Make no mistake, Jay-Z and Kanye West are two of the past decade’s most important artists. Jay was untouchable during his initial 1996-2003 run, and that’s before Kanye got rolling with arguably the best five-album streak of any hip-hop artist. West has always been a big picture guy, preferring to make albums over hit singles and a bunch of filler. It’s art. Jay-Z is a guy that values commerce over art. Age has shifted his viewpoint. He’ll always only have one foot in the pool. Ultimately, what Watch The Throne shows two people with major ideological differences attempting to unite with one vision – and failing. 

Somewhere Between The Sleeves

“Horses” is not the best record Patti Smith has ever made. It’s one of rock and roll’s best opening acts, but it’s dwarfed her career with it’s gigantism. That album cover, those opening lines. Great moments, sure, but not everything.

“Radio Ethiopia”, her 1976 follow-up, is almost never mentioned. Where its predecessor bridges the logical gap from artist-as-poet plus rock and roll star, the follow up ditches the first half of that equation and shoots straight for affectation. The result – something way more raucous and virile.

It’s pretty clear from the get-go. The woman that opened her first record with the line “Jesus died for somebody’s sins, but not mine” opens the second with the exuberant “Ask the Angels”. Chunky chords, a firm low end and wild guitars are a ways away from the slow-burn intensity of tracks like “Gloria”. But that’s not the only difference.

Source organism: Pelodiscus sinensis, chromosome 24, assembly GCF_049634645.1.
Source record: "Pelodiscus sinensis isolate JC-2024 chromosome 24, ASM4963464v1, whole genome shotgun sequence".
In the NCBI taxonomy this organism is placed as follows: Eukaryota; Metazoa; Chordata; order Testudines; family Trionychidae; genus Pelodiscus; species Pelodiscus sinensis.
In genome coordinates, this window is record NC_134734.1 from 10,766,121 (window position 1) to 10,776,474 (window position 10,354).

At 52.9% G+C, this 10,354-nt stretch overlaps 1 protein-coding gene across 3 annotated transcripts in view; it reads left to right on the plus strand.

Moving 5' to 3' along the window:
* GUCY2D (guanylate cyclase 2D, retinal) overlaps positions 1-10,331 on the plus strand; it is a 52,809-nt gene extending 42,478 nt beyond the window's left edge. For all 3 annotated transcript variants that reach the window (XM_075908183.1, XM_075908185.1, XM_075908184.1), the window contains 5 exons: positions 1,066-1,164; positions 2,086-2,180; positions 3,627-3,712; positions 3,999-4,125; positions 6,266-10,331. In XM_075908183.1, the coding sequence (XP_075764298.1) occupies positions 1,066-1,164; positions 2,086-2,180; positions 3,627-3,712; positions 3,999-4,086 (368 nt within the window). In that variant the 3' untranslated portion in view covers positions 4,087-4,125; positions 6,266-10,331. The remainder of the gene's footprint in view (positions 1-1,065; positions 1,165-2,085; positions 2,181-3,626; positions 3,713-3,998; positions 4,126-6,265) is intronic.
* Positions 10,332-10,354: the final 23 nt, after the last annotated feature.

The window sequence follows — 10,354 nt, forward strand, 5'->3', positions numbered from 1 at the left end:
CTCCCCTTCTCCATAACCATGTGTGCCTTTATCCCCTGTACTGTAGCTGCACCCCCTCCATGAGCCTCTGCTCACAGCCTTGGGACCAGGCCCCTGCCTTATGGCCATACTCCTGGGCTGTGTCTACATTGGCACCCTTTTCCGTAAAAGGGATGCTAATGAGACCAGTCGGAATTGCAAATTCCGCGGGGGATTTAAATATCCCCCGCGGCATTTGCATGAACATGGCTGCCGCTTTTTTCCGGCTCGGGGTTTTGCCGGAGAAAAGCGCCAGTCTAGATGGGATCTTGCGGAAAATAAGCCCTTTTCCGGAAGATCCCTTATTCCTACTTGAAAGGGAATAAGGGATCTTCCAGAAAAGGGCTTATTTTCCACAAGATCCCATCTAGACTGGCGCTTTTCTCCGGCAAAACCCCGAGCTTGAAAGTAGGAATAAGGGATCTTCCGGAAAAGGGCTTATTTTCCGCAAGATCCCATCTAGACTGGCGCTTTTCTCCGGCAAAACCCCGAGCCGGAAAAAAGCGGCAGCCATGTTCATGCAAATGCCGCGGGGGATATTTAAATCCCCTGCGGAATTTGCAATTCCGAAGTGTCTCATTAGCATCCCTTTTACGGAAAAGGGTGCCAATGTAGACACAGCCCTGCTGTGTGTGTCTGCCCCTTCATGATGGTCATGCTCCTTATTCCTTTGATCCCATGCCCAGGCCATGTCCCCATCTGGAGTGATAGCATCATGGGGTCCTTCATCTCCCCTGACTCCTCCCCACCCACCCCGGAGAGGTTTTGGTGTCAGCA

“Pissing In a River” is frighteningly E-Street, predating future collaborator Bruce Springsteen’s “Darkness on the Edge of Town” sound two years ahead of time. The hallmarks are there – dramatic piano, penetrating organ and downright cinematic soloing. Smith’s performance, her voice cresting with each wave, only adds to the intensity.

There’s a lot to like here: “Poppies” is a narcotic ballad with some of Smith’s most curious lyrics: “Everything is soakin’ and spread with butter.” The title track is a full ten minute auditory assault where Smith attacks primal drums and a scribbly guitars with imitable swagger. She glides across the mess with conviction, leaving no doubt, it’s a noise rock track, but with the added lyrical curiosities (sample: “When I See Brancusi/His Eyes Searching Out The Infinite Abstract Spaces”), it ends up being a satisfying experiment.

Side two unveils the album’s best moment – the riotous “Pumping (My Heart)”. It’s a masterful three minutes of seventies New York City punk. The keys are carnal, guitars oscillate furiously and Smith is in full howl mode. As the song hurls towards its climax, Smith keeps shouting “Total abandon!” It’s a perfect phrase to encapsulate the entire record. It’s an artist acting on instinct instead of playing to popular sensibilities. It’s wild, ugly and not an easy listen. Perhaps that’s why it’s been forgotten over time. Most people prefer to spare themselves the difficulty.

Patti Smith never cared to begin with.